I thank the Chairman and the committee for inviting the IIEA to appear. I wish to make a few points, mainly of a general nature, that are additional to those in the written submission I provided last week and largely relate to the two particular questions asked by the committee in its letter to the IIEA with regard to the new and future relationship between the UK and the EU and an analysis of the latest developments in Brexit and the implications for Ireland.
The first point I wish to make is that the trade deal is a very thin one. There were areas in which the EU was prepared to make arrangements but the British did not want them, apparently on the basis of the sovereignty ground that they stress. For example, the British were offered much better arrangements on policing, legal matters, Erasmus+, financial matters and so on but they rejected them all on the basis that the arrangements were not in keeping with their desire for sovereignty.
There are, perhaps, two major issues to this notion of sovereignty in the UK. The first is that the British have a long history of enacting and utilising power through Westminster. Historically, they consider it very important to have power resting in Westminster, including the power to enact legislation. Second, there is a strong view among Brexiteers that they can better protect and advance their interests if they are outside the EU rather than inside it. This was probably best expressed by Ian Duncan Smith when he used the word "buccaneering". That buccaneering nature is deep in the British psyche and dates back to the 16th century and the 17th century. As a result, it is quite likely that the future negotiations between the UK and the EU, of which there will be many because there are many areas where arrangements have not been made, may be quite fractious.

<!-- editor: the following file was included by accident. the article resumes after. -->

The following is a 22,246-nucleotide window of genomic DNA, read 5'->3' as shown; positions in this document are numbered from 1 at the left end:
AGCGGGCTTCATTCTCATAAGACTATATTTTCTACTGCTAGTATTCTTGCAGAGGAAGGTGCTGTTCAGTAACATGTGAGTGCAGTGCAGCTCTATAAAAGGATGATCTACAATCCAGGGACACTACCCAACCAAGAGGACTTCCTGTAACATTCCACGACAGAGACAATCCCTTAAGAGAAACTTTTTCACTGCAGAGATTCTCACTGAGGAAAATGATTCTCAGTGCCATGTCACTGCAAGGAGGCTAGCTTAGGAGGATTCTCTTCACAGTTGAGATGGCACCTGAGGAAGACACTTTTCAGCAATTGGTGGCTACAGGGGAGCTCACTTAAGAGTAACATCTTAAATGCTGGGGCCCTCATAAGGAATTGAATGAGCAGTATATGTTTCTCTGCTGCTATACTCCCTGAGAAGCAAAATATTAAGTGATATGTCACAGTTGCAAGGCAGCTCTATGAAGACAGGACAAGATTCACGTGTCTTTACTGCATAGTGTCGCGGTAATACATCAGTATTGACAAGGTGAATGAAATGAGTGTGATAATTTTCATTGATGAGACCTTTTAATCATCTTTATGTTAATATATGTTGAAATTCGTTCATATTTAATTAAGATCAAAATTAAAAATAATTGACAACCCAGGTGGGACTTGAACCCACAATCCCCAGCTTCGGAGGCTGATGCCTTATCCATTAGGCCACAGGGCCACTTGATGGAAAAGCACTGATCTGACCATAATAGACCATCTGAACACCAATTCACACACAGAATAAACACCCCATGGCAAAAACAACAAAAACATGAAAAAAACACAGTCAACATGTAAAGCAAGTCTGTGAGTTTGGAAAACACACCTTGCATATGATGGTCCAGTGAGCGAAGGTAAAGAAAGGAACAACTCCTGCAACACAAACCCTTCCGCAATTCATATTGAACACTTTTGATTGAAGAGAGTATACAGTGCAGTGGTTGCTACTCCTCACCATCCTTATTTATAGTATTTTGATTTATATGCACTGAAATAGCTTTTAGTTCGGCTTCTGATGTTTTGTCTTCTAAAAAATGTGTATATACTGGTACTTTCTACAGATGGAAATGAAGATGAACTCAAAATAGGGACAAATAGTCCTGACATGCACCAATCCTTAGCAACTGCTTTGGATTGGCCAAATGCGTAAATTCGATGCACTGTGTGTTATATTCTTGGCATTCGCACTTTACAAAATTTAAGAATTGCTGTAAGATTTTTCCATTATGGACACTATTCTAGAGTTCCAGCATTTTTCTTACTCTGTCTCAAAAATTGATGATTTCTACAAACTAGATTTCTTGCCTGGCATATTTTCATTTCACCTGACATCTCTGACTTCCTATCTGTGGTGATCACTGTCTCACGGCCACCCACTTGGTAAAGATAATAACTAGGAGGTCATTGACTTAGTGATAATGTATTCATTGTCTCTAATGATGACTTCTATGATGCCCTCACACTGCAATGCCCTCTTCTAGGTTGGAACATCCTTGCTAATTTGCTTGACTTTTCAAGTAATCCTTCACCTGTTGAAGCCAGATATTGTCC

In Brussels, there is little trust of the UK. There is also very little trust of the UK among some member states and one major member state in particular. The manner in which the British decided last September that they would break international law in the context of the Northern Ireland protocol, as well as the bilateral decisions they took earlier this year about the bilateral protocol, have not served to build trust between London and Brussels. As all members will be aware, if one is really trying to do business internationally, there must be trust.
The EU will be a very different place without the UK. The absence of the UK will allow for changes in the EU that may not have occurred had the UK remained a member.
A primary example was the deal done last year to address the results of Covid-19 and to make available to member states a big support package of more than €700 billion. I and many of my British friends, particularly the remainers, are quite certain that those support measures would not have gone through the EU had the UK remained a member. There may well, in the future, be areas of co-operation which will advance different types of unity in different areas and that would have been stymied by the UK had it remained a member. The whole area of taxation is an example of that. Ireland, largely in step with the UK, has been able to prevent certain things happening that we thought were not in our interests. It may be a little more difficult for us in the future.
Another loss for Ireland in the absence of the UK lies within the Commission. The Commission is forever drafting directives and all sorts of things, the bulk of which are drafted by people who have been brought up within the European legal system and not within the common law system. The UK had large numbers of people employed to examine those drafts and to try to make sure, before they became law, that there would be no unexpected consequences. That may cause difficulties for us, down the line, with the absence of the UK.
However, on the other hand, there may be advantages now that the UK has left the EU. We will be the only European country that speaks English and relies entirely on common law. This may be helpful in attracting investment but it also may be helpful in legal areas. London is one of the prime locations for the resolution of commercial difficulties because large numbers of companies facing commercial difficulties prefer to resolve them in a court using Anglo-Saxon law. There may be an opportunity here, to a certain extent, for Dublin to do some of the legal work that was done in London prior to Britain's exit. I note, for example, that a large numbers of British queen's counsel, QCs, are establishing themselves here so they will be able to do legal business both here and in London.